• Wellness and fitness programs continue to grow in popularity, too. Employers are finding one way to encourage participation is by holding friendly competitions or issuing challenges. And, in fact, the number of companies organizing fitness games rose from 28% in 2017 to 38% this year.
  • What else boosts fitness, medical health, and mental acuity? Standing desks. People want them, and employers are listening. As of this year, more than half of employers provide this option.
  • A perennial favorite benefit – casual dress days – is also on the rise. Now, instead of allowing dressing down only on Fridays, employers are letting folks dress more comfortably all time. In some cases they haven’t gone that far, but do allow “lighter” attire seasonally.

 

Financial benefits

  • Like health insurance, retirement plans are still important. Employers are expanding programs, and many are offering companion benefits such as financial or wealth management consulting.
  • Scholarships and tuition reimbursement, even for part-time employees.
  • Student loan assistance and incentives. Some employers link employees with programs that offer counseling and student loan repayment structuring. Some are offering to directly pay down a certain amount of student as a signing bonus. One company in the health care field created an incentive plan in which the company contributes 5% of the person’s pay to their 401(k) when the employee contributes 2% of their pay toward paying off their student loans.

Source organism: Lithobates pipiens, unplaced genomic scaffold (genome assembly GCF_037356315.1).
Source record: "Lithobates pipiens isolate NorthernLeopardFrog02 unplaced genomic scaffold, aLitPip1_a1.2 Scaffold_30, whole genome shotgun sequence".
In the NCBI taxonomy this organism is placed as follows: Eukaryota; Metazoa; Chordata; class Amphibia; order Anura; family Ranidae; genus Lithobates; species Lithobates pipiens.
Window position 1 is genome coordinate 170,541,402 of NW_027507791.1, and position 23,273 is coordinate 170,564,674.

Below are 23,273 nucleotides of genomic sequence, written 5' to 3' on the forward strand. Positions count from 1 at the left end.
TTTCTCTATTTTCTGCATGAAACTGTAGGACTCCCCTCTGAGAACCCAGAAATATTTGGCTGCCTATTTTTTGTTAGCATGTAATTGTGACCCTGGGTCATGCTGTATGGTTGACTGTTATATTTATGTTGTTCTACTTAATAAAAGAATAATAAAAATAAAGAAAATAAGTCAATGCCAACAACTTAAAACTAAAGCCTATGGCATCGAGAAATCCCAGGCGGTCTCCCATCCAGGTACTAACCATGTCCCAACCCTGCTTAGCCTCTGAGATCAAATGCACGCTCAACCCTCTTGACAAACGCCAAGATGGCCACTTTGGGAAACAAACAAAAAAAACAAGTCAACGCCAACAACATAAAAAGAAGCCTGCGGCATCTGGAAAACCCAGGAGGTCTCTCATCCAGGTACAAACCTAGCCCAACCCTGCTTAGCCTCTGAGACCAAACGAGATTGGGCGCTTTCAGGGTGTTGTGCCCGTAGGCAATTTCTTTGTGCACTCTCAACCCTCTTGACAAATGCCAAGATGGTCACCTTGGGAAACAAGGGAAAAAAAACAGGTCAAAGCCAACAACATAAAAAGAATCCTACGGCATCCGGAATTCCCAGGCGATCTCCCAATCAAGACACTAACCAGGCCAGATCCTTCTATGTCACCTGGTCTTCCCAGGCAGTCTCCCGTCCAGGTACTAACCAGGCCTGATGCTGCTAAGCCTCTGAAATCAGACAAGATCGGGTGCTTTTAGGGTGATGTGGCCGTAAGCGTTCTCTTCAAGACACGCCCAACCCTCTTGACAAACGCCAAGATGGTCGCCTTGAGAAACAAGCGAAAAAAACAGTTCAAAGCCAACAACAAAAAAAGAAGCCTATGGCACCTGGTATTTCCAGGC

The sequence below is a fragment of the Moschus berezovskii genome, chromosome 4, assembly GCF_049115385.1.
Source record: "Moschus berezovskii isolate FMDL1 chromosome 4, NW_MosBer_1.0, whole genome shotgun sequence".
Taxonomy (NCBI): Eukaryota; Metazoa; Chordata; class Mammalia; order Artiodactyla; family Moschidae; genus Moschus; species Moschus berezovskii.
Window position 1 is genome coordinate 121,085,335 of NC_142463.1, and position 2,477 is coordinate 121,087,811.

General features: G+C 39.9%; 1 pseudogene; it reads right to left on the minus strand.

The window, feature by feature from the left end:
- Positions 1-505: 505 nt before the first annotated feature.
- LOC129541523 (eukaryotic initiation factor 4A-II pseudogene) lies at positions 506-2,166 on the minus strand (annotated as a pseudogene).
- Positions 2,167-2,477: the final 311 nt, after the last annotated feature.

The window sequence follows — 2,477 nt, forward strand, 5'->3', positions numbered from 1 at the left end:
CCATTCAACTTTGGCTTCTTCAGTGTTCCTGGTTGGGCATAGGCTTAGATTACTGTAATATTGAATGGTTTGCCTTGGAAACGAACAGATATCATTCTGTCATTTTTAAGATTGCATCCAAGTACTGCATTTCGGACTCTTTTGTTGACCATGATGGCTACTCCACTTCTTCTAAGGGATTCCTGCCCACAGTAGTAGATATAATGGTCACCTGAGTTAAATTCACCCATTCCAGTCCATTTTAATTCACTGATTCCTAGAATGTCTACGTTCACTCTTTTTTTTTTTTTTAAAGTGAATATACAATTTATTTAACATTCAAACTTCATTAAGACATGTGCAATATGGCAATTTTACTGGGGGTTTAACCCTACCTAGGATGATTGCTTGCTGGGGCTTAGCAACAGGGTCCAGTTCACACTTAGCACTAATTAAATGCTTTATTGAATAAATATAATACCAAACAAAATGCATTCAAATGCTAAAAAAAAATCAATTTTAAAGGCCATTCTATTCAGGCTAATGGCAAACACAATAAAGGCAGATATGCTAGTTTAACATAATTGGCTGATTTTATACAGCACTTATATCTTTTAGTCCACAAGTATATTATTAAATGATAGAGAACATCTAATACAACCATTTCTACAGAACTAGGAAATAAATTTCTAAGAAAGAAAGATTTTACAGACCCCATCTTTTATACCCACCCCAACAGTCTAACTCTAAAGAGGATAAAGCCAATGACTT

• Expanded internal employee training and development programs enable employees to sharpen their skills and/or develop new ones. Many companies are finding that broader and/or deeper training stimulates employee engagement, in turn boosting motivation and loyalty as well as productivity.
  • More companies say they are offering one-time “spot bonuses” to reward and thank individual employees, while a small number say they paid a one-time across-the-board bonus to employees as a result of the new tax law enacted in 2017.

 

Family and lifestyle benefits

  • Paid maternity leave is getting longer in many companies, and it has morphed into parental leave so as not to discriminate against new dads. And it’s not only for traditional pregnancies any more. Employers are extending the benefit to include adoptions, foster children, and surrogacies.
  • A few companies say they now offer benefits that support parents with autistic children.
  • Some companies also offer family planning support, such as egg-freezing assistance programs.
  • To help new moms returning to work, almost half of employers provide lactation rooms. And new-mom bankers at Goldman Sachs who must travel out of town can take advantage of the company’s breast milk transport program to keep fresh milk flowing home during mom’s absence.
  • Pet insurance.
  • Support for volunteer work. For years, companies of all sizes have encouraged employee volunteerism by matching cash donations to charities and organizing groups of employees to provide hands-on support for community non-profits and projects. Now, employers are taking that a step further, offering paid time off to employees who want to volunteer. And some companies are upping their matching contributions as well.

Employers now know they can no longer view benefits as a “necessary evil” expense to be tolerated. Your benefits package has become an asset, and a valuable one at that, to sell your company as The Best Place to Work. Like all marketing efforts, success requires knowing your customer and offering the right selection of products. What are you doing to get more creative?